A sphinx was a mythical creature with the body of a lion, lying down, and usually the head of a pharaoh, with his nemes headdress. Sphinxes stand both for the pharaoh and for the sun god, Re.


'Sphinx' is a Greek word, and the sphinx also appears in Greek mythology, for example in the story of Oedipus. It is possible the word comes from the Egyptian 'shesep ankh', which means 'living image', and was used as a name for sphinxes.


Most sphinxes are a little larger than life size, and were often used to line important roads. The entrance to Karnak Temple has rows of sphinxes in front, with the head of a ram (a 'criosphinx'). These stand for Amun, the god to whom the temple is dedicated. The road leading to Hatshepsut's temple was lined with sphinxes bearing her head.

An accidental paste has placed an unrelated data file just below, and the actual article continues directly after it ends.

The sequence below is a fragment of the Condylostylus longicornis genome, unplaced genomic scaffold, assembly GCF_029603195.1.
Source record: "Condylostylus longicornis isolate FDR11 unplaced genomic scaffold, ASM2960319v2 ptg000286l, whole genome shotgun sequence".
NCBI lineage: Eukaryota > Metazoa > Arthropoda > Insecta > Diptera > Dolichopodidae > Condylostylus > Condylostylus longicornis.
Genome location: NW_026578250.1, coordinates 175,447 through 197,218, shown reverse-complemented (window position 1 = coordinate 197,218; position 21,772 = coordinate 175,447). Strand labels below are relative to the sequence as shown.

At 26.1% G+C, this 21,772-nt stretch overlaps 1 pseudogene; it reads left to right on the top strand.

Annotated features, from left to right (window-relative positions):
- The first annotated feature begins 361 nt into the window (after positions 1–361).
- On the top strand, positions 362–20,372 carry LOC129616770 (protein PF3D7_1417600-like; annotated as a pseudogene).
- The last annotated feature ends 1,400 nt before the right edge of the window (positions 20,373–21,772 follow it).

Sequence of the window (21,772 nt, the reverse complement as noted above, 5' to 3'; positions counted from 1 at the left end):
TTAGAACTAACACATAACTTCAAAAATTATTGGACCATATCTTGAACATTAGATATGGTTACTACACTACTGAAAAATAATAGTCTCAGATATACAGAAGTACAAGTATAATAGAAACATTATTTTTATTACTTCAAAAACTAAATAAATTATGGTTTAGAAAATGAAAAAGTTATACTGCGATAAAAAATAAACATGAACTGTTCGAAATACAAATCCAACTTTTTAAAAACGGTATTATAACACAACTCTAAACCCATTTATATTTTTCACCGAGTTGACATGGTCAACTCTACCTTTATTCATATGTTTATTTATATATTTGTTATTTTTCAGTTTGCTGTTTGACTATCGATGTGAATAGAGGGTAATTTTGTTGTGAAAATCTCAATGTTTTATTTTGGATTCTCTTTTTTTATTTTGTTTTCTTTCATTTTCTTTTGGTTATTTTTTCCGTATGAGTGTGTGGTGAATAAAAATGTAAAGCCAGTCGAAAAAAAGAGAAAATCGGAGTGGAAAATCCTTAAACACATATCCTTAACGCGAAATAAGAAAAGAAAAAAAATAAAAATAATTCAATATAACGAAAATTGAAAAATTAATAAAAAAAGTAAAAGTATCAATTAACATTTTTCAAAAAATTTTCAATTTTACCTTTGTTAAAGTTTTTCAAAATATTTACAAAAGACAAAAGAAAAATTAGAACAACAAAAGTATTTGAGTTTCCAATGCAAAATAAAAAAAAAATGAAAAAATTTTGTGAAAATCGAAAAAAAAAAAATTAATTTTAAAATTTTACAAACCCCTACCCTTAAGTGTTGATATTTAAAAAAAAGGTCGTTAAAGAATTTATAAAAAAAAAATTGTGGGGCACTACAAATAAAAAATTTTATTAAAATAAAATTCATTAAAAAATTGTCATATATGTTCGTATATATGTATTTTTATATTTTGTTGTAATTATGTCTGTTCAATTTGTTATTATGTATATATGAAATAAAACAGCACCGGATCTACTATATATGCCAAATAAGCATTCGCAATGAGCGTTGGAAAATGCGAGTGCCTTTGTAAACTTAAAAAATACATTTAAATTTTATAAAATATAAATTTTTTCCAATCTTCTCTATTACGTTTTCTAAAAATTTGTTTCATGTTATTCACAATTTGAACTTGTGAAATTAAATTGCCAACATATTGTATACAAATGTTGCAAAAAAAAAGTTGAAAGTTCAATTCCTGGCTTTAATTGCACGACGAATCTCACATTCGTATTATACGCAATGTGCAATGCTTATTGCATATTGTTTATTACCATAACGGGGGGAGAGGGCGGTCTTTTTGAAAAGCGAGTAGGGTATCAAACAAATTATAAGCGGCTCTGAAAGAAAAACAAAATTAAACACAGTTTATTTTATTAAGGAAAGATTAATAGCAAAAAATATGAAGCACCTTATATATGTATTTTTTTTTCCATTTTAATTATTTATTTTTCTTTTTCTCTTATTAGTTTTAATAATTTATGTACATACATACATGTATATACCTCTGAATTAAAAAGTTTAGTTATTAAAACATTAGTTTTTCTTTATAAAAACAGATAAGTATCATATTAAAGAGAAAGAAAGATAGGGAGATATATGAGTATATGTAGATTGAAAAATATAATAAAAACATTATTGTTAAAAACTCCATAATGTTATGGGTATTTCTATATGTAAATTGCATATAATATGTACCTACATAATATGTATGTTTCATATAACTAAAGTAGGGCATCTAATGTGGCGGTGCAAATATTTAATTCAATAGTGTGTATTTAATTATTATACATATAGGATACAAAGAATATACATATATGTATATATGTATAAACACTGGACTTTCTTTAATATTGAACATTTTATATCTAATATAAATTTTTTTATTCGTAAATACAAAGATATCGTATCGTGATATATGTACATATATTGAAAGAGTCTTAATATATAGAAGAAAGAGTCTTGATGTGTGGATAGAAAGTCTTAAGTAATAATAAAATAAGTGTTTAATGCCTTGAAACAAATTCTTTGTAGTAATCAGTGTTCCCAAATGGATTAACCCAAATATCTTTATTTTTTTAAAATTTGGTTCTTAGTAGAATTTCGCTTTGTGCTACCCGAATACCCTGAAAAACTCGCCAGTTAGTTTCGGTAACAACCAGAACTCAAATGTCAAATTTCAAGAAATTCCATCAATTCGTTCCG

Hatshepsut sphinx



The road approaching the temple of Luxor was also lined with sphinxes, bearing the name of the pharaoh Nectanebo, who ruled 380-362BC.


The Great Sphinx


The most famous sphinx of all is the Great Sphinx. This is an enormous statue lying in front of Khafre's pyramid at Giza. Most people think it shows his face, although some say it is his father Khufu's, or another pharaoh, Djedefra. It is 73m long and 20m high. For more on the Great Sphinx click here.